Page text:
The Pandya throw that rattled South Africa and got India back in the 2nd Test

The Pandya throw that rattled South Africa and got India back in the 2nd Test

The shoulders were down, even Virat Kohli’s constant chirping from lips had just started to phase out in backdrop of the beautiful SuperSuport Park. South Africa were coasting at 246 for 3 with Amla nearing a hundred and du Plessis settled in nicely. The fears of falling behind very early in the second Test had just started to saunter in when Hardik Pandya waved his magic wand, again.

By: || Updated: 14 Jan 2018 01:30 PM

The shoulders were down, even Virat Kohli’s constant chirping from slips had just started to phase out in the backdrop of the beautiful SuperSuport Park. South Africa were coasting at 246 for 3 with Amla nearing a hundred and du Plessis settled in nicely. The fears of falling behind very early in the second Test had just started to saunter in when Hardik Pandya waved his magic wand, again.

After coming to India’s rescue on more than one occasion, first with the bat, then with the ball in the first Test match, Pandya stole the show with his fielding in the second Test.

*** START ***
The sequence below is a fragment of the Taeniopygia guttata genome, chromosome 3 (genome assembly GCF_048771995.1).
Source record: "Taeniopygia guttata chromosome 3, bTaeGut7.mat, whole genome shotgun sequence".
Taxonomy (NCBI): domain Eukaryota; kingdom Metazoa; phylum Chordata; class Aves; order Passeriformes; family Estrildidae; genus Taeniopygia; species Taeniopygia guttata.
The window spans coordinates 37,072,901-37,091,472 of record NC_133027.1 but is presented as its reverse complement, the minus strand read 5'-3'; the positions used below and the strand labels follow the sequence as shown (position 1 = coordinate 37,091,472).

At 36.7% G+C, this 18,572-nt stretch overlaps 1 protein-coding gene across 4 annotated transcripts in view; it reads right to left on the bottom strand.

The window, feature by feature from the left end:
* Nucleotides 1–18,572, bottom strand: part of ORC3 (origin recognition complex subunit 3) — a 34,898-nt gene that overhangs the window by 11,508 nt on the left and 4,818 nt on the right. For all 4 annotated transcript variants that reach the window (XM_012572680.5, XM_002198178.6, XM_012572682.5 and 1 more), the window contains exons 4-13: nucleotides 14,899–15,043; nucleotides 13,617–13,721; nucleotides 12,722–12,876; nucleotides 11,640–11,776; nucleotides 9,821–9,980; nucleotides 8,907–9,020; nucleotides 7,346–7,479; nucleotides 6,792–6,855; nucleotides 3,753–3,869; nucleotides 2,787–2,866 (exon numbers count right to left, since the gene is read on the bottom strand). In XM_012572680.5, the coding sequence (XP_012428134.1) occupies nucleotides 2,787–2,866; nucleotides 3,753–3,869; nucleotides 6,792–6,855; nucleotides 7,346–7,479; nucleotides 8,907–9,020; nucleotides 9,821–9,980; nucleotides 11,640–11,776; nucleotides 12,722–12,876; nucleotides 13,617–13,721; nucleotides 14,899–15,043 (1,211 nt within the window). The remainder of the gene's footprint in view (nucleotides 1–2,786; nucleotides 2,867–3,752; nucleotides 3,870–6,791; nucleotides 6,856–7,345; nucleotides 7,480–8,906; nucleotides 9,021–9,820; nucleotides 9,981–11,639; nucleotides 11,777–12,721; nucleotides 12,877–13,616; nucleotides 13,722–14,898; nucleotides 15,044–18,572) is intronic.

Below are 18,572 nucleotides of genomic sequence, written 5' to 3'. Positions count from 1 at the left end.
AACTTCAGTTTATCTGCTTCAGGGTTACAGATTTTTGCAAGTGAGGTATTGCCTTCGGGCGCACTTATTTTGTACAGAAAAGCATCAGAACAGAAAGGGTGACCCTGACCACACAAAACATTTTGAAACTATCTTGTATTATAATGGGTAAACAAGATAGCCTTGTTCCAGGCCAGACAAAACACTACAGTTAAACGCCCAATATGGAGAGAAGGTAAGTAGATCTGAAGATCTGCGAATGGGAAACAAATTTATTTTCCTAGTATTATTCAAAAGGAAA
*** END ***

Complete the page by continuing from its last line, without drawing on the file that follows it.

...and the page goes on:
Known for his athleticism and presence of mind, Pandya brought India back in the game and how. There was nothing special about the back of a length delivery which Amla dabbed just at the side of the wicket. Du Plessis, sensed an opportunity to steal a single and went off quickly, not realizing Amla was already on the backfoot. Unlike the South African captain, Pandya was fully aware of the situation as he reached the ball in the wink of an eye, turned towards the non-striker’s end hurled a bullet-like throw to find Amla short of crease.

Amla had to take the reluctant walk back to the hut for 82. The wicket rattled the South Africans. The hosts lost another two – de Kock to Ashiwn and Philander to a dreadful run out, no Pandya-like brilliance but a an error in judgment by Philander himself.

From 246 for 3 South Africa went to 251 for 6, all of sudden the ‘bat India out of the Test match’ thought went out of the window. Du Plessis stemmed the collapse and saw his team through at close of play with Keshav Maharaj for company but the damage was done, not by the Indian seamers but by Hardik Pandya’s brilliance in the field and Ravichandran Ashwin’s controlled off-spin.

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